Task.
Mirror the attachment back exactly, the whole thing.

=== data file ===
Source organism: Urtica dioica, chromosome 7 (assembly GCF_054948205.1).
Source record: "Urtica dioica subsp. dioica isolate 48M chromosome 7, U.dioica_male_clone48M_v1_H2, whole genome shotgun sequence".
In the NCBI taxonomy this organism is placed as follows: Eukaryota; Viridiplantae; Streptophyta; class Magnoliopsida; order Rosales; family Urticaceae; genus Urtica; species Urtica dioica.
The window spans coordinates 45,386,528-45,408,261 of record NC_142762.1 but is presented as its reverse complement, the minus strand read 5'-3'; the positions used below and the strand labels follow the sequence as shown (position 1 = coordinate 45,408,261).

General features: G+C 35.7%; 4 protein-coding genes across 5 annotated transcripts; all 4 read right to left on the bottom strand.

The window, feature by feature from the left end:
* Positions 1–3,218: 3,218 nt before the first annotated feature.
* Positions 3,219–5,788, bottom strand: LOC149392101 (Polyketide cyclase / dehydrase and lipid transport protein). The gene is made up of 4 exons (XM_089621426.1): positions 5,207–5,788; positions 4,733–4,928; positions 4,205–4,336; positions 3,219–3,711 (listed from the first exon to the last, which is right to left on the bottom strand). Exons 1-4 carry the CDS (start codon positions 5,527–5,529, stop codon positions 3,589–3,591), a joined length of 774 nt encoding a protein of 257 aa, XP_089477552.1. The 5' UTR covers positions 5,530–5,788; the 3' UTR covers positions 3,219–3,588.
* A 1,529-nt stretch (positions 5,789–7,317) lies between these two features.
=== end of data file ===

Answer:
Source organism: Urtica dioica, chromosome 7 (assembly GCF_054948205.1).
Source record: "Urtica dioica subsp. dioica isolate 48M chromosome 7, U.dioica_male_clone48M_v1_H2, whole genome shotgun sequence".
In the NCBI taxonomy this organism is placed as follows: Eukaryota; Viridiplantae; Streptophyta; class Magnoliopsida; order Rosales; family Urticaceae; genus Urtica; species Urtica dioica.
The window spans coordinates 45,386,528-45,408,261 of record NC_142762.1 but is presented as its reverse complement, the minus strand read 5'-3'; the positions used below and the strand labels follow the sequence as shown (position 1 = coordinate 45,408,261).

General features: G+C 35.7%; 4 protein-coding genes across 5 annotated transcripts; all 4 read right to left on the bottom strand.

The window, feature by feature from the left end:
* Positions 1–3,218: 3,218 nt before the first annotated feature.
* Positions 3,219–5,788, bottom strand: LOC149392101 (Polyketide cyclase / dehydrase and lipid transport protein). The gene is made up of 4 exons (XM_089621426.1): positions 5,207–5,788; positions 4,733–4,928; positions 4,205–4,336; positions 3,219–3,711 (listed from the first exon to the last, which is right to left on the bottom strand). Exons 1-4 carry the CDS (start codon positions 5,527–5,529, stop codon positions 3,589–3,591), a joined length of 774 nt encoding a protein of 257 aa, XP_089477552.1. The 5' UTR covers positions 5,530–5,788; the 3' UTR covers positions 3,219–3,588.
* A 1,529-nt stretch (positions 5,789–7,317) lies between these two features.